But perhaps the biggest value I received from attending this conference was the opportunity to be around some of the brightest minds in this space. To just listen to them talk.  To hear the terminology and trends.  Because even though I may not be using any of it in my day to day job now, that doesn’t mean I may not need it down the line, and it doesn’t mean the companies we compete with aren’t using it now.  It may be easy to argue that fancy HR tech is just for the “big guys” or for more high tech companies; but then again, there was a time that could have been said about PCs, email, or smart phones.  Technology has infiltrated every aspect of our lives, creating efficiencies we couldn’t have previously imagined.  Why shouldn’t that be the case in HR as well?  And if I’m going to give myself just a little bit of an edge by attending HR Tech and keeping up with those trends, well, I’ll be sure to be back at Mandalay Bay in October 2014!

 

Photo credit

 

About the Author: Jennifer Payne, SPHR has 15 years of HR experience in employee relations, talent acquisition, and learning & development, and currently works in talent management in the retail grocery industry.  She is one of the co-founders of Women of HR, and is currently the Editor of the site. You can connect with her on Twitter as @JennyJensHR and on LinkedIn.


Smart Social Media Policy Starts With Managers: 5 Key Questions to Ask

With social media, what you don’t know can seriously hurt your organization. One 2010 survey found that employees estimate spending roughly four hours every day checking multiple email accounts, with up to two hours spent on social media sites like Facebook and Twitter. A 2012 Salary.com survey found that 64 percent of employees visit non-work related websites daily. And don’t think blocking employee access to social media on company networks is the answer; personal smartphones and tablets are ubiquitous, and easily fill the gap.

The rub for today’s organizations is that while social media use at work has definite risks, it also is one of the best ways to empower and engage employees. Increasingly, in our connected 24/7 businesses, the line between work and personal time is blurring. This is especially true for Generation Y employees; as long as they meet deadlines and deliver, these employees don’t feel that it’s particularly useful to distinguish between time spent updating Twitter or engaged in team meetings. Organizations may beg to differ, especially when an offensive or inappropriate blog post or tweet can damage their brand, lower employee morale, and even lead to workplace lawsuits.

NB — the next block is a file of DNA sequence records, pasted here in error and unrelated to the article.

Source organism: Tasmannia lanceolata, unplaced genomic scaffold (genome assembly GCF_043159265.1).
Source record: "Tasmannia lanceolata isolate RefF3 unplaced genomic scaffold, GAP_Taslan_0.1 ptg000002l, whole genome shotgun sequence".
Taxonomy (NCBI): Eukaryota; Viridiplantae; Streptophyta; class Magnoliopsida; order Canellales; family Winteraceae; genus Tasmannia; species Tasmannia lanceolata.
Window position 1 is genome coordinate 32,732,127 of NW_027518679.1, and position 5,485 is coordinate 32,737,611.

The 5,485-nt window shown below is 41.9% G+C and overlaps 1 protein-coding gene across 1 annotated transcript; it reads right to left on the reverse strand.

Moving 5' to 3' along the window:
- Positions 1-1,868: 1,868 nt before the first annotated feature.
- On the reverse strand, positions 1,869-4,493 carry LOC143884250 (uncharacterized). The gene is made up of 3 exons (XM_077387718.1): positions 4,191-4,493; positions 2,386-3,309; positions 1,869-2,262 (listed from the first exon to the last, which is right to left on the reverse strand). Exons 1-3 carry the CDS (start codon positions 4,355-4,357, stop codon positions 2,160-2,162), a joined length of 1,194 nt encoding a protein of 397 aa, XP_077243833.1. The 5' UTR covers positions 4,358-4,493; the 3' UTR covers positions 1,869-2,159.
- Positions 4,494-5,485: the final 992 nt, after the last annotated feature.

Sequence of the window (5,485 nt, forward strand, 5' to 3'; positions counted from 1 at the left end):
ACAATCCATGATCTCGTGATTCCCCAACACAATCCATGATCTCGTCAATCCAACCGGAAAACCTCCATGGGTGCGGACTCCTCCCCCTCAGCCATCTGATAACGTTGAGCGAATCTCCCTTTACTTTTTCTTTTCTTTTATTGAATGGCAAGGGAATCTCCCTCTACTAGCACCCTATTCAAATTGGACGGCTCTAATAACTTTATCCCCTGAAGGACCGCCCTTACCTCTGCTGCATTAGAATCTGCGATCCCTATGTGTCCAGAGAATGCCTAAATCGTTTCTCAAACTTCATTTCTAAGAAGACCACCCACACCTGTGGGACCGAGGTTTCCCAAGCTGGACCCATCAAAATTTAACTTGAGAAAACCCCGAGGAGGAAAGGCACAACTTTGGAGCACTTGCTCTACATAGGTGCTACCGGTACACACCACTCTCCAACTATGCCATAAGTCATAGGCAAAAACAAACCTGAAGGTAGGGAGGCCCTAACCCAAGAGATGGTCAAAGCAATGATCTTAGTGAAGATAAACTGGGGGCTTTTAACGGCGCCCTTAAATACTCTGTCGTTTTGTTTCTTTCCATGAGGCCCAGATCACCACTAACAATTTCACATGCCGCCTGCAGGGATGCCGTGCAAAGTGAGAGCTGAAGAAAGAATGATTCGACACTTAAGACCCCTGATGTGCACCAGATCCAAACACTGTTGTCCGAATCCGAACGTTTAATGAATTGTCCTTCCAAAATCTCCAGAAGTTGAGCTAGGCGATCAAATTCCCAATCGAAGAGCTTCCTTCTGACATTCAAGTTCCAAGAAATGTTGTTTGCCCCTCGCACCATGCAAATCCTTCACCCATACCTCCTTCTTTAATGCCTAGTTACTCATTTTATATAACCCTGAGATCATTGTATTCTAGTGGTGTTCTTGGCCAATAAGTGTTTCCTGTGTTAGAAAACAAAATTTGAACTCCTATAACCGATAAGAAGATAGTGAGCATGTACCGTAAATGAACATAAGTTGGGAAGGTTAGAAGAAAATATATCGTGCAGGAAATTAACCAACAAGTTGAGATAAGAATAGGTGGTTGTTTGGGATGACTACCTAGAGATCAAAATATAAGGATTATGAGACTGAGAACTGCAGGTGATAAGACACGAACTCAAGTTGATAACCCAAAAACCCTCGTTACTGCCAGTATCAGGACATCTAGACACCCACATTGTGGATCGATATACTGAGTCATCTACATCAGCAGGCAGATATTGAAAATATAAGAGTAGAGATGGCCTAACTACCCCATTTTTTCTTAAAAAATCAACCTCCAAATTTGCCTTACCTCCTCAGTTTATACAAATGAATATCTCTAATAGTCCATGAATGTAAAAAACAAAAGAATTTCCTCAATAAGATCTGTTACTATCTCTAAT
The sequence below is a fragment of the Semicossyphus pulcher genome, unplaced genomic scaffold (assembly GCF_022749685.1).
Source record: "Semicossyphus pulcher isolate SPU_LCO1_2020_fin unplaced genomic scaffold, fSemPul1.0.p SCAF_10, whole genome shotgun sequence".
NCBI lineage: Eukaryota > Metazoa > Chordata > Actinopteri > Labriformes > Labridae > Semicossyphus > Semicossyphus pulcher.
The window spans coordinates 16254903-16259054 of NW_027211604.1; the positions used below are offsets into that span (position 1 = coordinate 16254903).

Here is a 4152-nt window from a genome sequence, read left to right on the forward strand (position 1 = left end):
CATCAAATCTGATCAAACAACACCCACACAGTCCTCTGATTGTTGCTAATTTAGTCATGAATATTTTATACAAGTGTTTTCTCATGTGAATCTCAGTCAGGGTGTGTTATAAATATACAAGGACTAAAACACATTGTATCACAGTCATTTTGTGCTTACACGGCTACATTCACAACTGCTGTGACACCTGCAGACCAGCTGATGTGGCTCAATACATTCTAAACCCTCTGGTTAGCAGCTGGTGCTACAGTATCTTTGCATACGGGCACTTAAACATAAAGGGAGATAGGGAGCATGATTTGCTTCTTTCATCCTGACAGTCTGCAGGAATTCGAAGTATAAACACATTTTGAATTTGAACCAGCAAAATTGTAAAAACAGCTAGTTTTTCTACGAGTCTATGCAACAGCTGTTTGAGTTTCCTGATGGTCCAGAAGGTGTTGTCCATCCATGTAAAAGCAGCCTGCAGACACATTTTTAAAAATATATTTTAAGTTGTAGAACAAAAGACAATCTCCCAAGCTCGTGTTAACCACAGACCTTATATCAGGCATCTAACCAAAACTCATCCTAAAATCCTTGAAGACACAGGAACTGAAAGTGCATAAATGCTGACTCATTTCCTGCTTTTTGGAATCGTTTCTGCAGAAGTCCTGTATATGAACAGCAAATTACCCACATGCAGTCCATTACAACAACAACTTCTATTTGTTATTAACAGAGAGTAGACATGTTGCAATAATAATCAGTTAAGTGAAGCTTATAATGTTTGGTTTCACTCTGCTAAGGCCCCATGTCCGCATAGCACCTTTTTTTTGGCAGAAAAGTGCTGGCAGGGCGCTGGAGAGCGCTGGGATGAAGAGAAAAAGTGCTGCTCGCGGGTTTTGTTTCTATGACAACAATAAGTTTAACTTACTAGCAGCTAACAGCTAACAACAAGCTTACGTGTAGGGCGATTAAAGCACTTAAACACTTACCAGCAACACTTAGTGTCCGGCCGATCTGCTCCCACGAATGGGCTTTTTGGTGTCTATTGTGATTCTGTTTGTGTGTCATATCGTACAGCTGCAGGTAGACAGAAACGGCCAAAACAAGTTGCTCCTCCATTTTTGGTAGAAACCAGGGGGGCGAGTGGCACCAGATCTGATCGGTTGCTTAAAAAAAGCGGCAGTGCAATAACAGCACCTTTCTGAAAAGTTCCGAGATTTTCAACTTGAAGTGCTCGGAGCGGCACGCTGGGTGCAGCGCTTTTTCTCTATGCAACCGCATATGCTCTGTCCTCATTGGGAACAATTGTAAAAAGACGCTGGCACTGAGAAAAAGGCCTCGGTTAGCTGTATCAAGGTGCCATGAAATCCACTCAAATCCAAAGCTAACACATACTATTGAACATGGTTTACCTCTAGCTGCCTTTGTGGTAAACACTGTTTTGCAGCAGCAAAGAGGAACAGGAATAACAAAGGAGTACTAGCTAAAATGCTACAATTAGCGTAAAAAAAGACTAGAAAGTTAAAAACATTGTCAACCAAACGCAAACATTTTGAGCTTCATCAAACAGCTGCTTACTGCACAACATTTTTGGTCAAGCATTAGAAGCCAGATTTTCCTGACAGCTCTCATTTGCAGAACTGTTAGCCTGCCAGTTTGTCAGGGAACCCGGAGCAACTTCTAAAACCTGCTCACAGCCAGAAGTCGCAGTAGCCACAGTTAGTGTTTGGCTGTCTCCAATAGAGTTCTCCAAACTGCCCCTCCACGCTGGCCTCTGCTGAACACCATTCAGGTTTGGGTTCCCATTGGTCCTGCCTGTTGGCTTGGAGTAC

Yet, most organizations don’t really know how their employees are using social media, either personally or professionally, let alone what impact it’s having on employees’ overall levels of productivity.

That’s why it’s so important, before you set policy, to know how your managers currently handle social media use at work, as well as how its use by employees is effecting their management. Get at these fundamental issues by asking managers five key questions:

  1. Have your employees’ use of social media ever triggered a workplace lawsuit or regulatory investigation?
  2. What impact have your employees’ personal use of social media during work hours had, if any, on their productivity?
  3. How do you use social media, if at all, to help manage your projects and employees?